Anne Carson

Translation, free & wild: Catherine Theis on Catullus, the newlyloved, & other dislocations

Catherine Theis. Photo by Jessica Savitz.
Catherine Theis. Photo by Jessica Savitz.

Catherine Theis's The Fraud of Good Sleep begins the delicious logbook of its dreaming with the ancients who "loved in a way that allowed / them to relay their delicate campaigns / across opposite seas," a surety of guidance, if not arrival. No matter. As Hélène Cixous counsels in The School of Dreams, "This is what writing is, starting off. . . . This does not mean one will get there. Writing is not arriving; most of the time it's not arriving."

Most mornings I set out from my house to run — albeit not with any speed — urban sidewalks that lead to trafficked boulevards that merge with a California State Park trail, switch-backing up a hill of some height.

A slowing 9: Necessary unsayability (or: what the poetic makes)

Image: looking back is for the birds (detail), 2012 by Jennifer Wroblewski

At some point, yesterday or long ago, you read a poem and something happened to you: and you thought, or you didn’t quite think: yes. And this affirmative recognized a need, or a touch, or more precisely an answer to a question you hadn't even asked. The question hadn’t existed until the work appeared to create it, opening that space, revealing a gap.

At some point, yesterday or long ago, you read a poem and something happened to you: and you thought, or you didn’t quite think: yes. And this affirmative recognized a need, or a touch, or more precisely an answer to a question you hadn't even asked. The question hadn’t existed until the work appeared to create it, opening that space, revealing a gap.

A slowing 5: Attentive decentering (2)

Part 2

...And in this attention to being, this quiet, this un-writing, we recognize beauty. The dead fly, the seen thing, the slowing.

A slowing 2: Gestures of attention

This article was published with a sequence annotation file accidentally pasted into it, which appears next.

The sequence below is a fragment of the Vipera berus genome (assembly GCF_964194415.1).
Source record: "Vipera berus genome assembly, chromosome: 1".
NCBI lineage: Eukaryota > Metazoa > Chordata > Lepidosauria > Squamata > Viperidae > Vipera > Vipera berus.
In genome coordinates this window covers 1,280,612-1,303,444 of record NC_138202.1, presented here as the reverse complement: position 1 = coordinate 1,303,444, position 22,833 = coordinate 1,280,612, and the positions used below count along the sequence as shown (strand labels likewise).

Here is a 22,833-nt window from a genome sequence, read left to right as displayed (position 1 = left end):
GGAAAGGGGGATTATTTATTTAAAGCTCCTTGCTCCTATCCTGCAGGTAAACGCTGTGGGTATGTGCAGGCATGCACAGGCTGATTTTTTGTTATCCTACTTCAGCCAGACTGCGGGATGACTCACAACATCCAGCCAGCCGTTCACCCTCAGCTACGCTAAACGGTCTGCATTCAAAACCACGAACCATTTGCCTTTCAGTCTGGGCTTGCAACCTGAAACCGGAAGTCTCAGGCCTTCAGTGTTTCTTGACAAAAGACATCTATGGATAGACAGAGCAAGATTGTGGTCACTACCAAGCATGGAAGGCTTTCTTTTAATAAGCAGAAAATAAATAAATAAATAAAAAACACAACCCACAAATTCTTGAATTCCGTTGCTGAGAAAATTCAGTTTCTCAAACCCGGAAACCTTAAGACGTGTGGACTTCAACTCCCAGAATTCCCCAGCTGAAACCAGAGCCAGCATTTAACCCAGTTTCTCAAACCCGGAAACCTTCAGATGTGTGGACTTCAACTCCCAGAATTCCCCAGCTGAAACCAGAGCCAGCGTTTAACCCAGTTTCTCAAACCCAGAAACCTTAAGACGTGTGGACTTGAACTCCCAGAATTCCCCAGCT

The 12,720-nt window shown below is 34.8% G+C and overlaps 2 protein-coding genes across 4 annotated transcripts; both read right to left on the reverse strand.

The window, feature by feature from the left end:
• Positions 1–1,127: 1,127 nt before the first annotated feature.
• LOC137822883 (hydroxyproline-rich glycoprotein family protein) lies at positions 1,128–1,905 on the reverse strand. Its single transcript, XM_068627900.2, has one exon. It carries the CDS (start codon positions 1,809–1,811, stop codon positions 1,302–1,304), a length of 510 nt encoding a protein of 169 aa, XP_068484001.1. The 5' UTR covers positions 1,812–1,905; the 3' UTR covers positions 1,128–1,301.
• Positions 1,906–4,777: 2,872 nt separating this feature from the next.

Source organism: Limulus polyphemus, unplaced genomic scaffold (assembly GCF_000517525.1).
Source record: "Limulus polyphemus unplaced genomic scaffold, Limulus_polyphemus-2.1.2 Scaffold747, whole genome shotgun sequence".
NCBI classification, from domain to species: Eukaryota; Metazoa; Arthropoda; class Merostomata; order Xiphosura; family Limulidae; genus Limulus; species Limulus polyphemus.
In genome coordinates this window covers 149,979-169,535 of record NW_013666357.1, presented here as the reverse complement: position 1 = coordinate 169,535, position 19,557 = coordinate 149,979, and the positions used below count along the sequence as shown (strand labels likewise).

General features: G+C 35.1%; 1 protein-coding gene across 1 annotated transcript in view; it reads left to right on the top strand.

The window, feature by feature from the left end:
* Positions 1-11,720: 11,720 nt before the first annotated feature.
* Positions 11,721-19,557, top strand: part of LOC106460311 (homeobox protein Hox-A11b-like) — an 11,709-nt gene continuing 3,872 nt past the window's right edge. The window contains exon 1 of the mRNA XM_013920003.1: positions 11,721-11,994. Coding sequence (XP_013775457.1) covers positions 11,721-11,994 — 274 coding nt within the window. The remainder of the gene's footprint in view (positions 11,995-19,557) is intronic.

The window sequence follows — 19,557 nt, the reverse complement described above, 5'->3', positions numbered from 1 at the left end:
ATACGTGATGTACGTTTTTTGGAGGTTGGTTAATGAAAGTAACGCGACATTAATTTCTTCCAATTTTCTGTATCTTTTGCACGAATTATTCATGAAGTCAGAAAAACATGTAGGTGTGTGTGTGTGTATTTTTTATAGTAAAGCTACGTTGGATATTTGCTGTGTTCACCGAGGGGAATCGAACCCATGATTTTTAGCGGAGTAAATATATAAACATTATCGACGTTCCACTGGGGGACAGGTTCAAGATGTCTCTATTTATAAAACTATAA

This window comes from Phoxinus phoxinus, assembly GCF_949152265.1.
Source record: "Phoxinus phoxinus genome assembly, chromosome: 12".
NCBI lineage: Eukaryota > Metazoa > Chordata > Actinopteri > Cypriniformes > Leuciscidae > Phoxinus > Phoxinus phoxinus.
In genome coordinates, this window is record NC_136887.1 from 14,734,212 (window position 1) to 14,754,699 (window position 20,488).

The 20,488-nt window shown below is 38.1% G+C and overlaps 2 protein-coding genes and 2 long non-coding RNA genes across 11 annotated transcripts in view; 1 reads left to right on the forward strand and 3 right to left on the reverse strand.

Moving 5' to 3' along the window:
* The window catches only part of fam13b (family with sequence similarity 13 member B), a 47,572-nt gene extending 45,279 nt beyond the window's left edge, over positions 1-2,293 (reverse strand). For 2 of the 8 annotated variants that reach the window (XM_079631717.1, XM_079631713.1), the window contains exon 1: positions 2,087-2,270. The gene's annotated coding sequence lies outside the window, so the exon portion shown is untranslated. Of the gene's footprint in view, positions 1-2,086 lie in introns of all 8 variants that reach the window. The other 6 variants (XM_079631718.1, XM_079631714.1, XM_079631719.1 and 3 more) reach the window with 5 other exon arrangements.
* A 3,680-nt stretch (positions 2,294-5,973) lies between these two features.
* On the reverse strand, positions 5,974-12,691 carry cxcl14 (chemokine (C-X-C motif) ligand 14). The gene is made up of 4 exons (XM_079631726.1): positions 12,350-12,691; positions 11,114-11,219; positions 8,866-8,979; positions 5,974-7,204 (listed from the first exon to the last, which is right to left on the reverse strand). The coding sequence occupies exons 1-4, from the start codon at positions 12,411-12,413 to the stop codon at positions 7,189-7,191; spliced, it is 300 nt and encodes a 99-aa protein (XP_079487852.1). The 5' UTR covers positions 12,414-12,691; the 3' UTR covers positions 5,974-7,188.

What can language open when given space? Poetry invites pause, the pause of music, of introspection, of spreading sensitivity. Maggie Nelson reports, in The Art of Cruelty, that John Cage proposed this “exceedingly difficult” advice: “The most, the best, we can do, we / believe (wanting to give evidence of / love), is to get out of the way, leave / space around whomever or whatever it is” (268).  What is exceedingly difficult is necessary and important.

Emily Carr: Three new poems

She might be an American-born poet who lives and teaches in the United States, but I first became aware of Emily Carr during her time at the University of Calgary, so can’t help think of her, somehow, as a Canadian poet (these designations are so often arbitrary and rather fluid). She has been a finalist in seven national poetry competitions, most recently the National Poetry Series, and is the author of two trade collections — Directions for Flying, 36 fits: a young wife’s almanac (Furniture Press, 2010) and 13 ways of happily (Parlor Press, 2011) — as well as a number of poetry chapbooks, including & look there goes a sparrow transplanting soil (above/ground press, 2009) (reprinted in full in the anthology Ground rules: the best of the second decade of above/ground press 2003-2013), UP THE SHINBONE SUPERLATIVES (Horse Less Press, 2012), Resurrection Refrains: 22 Tarot Lyrics in the Form of the Yellow Brick Road (Dancing Girl Press, 2013) and STAY THIS MOMENT: THE AUTOPSY LYRICS, ACTS 1 & 2 (Little Red Leaves, 2013).

A fierce intellectual pacifism

Riding's 'Contemporaries and Snobs'

In writing on poetics, we often find a necessary equivocation. Turning over the pages of an old issue of Poetry, you might discover “The Meaning of Simplicity” by poet Yannis Ritsos. In its simplicity the final stanza of the short poem opens questions for the reader, revealing something unsayable and elusively poetic.

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